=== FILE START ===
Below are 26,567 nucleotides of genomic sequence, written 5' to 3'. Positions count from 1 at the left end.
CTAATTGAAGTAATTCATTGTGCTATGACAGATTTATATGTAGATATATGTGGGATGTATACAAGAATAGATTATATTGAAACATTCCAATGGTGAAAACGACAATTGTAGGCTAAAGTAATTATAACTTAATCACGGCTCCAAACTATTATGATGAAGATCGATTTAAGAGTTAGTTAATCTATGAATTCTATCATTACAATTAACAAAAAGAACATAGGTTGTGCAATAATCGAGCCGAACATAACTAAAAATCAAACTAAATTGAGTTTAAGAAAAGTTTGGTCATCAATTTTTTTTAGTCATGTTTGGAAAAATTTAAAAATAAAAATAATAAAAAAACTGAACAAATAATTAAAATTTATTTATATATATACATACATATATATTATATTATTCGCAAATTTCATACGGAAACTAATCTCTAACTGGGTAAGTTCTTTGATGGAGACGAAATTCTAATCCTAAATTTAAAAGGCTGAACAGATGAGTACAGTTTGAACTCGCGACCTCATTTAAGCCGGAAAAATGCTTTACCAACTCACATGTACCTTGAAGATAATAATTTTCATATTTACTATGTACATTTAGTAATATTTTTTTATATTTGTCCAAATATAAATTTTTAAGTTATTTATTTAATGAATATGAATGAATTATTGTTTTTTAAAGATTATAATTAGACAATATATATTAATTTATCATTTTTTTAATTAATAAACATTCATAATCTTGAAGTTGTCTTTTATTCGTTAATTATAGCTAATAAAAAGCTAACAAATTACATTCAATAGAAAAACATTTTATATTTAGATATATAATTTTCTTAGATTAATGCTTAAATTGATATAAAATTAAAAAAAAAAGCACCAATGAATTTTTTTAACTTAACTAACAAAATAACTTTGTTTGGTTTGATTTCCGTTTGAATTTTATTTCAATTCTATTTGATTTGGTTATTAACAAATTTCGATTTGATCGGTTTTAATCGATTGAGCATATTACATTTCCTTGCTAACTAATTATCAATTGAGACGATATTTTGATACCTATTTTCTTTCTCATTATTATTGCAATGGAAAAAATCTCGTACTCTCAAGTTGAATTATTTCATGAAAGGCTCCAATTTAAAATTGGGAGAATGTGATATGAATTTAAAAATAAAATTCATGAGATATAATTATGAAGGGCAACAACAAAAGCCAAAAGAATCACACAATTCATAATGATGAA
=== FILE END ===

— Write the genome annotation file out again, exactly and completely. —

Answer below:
Below are 26,567 nucleotides of genomic sequence, written 5' to 3'. Positions count from 1 at the left end.
CTAATTGAAGTAATTCATTGTGCTATGACAGATTTATATGTAGATATATGTGGGATGTATACAAGAATAGATTATATTGAAACATTCCAATGGTGAAAACGACAATTGTAGGCTAAAGTAATTATAACTTAATCACGGCTCCAAACTATTATGATGAAGATCGATTTAAGAGTTAGTTAATCTATGAATTCTATCATTACAATTAACAAAAAGAACATAGGTTGTGCAATAATCGAGCCGAACATAACTAAAAATCAAACTAAATTGAGTTTAAGAAAAGTTTGGTCATCAATTTTTTTTAGTCATGTTTGGAAAAATTTAAAAATAAAAATAATAAAAAAACTGAACAAATAATTAAAATTTATTTATATATATACATACATATATATTATATTATTCGCAAATTTCATACGGAAACTAATCTCTAACTGGGTAAGTTCTTTGATGGAGACGAAATTCTAATCCTAAATTTAAAAGGCTGAACAGATGAGTACAGTTTGAACTCGCGACCTCATTTAAGCCGGAAAAATGCTTTACCAACTCACATGTACCTTGAAGATAATAATTTTCATATTTACTATGTACATTTAGTAATATTTTTTTATATTTGTCCAAATATAAATTTTTAAGTTATTTATTTAATGAATATGAATGAATTATTGTTTTTTAAAGATTATAATTAGACAATATATATTAATTTATCATTTTTTTAATTAATAAACATTCATAATCTTGAAGTTGTCTTTTATTCGTTAATTATAGCTAATAAAAAGCTAACAAATTACATTCAATAGAAAAACATTTTATATTTAGATATATAATTTTCTTAGATTAATGCTTAAATTGATATAAAATTAAAAAAAAAAGCACCAATGAATTTTTTTAACTTAACTAACAAAATAACTTTGTTTGGTTTGATTTCCGTTTGAATTTTATTTCAATTCTATTTGATTTGGTTATTAACAAATTTCGATTTGATCGGTTTTAATCGATTGAGCATATTACATTTCCTTGCTAACTAATTATCAATTGAGACGATATTTTGATACCTATTTTCTTTCTCATTATTATTGCAATGGAAAAAATCTCGTACTCTCAAGTTGAATTATTTCATGAAAGGCTCCAATTTAAAATTGGGAGAATGTGATATGAATTTAAAAATAAAATTCATGAGATATAATTATGAAGGGCAACAACAAAAGCCAAAAGAATCACACAATTCATAATGATGAA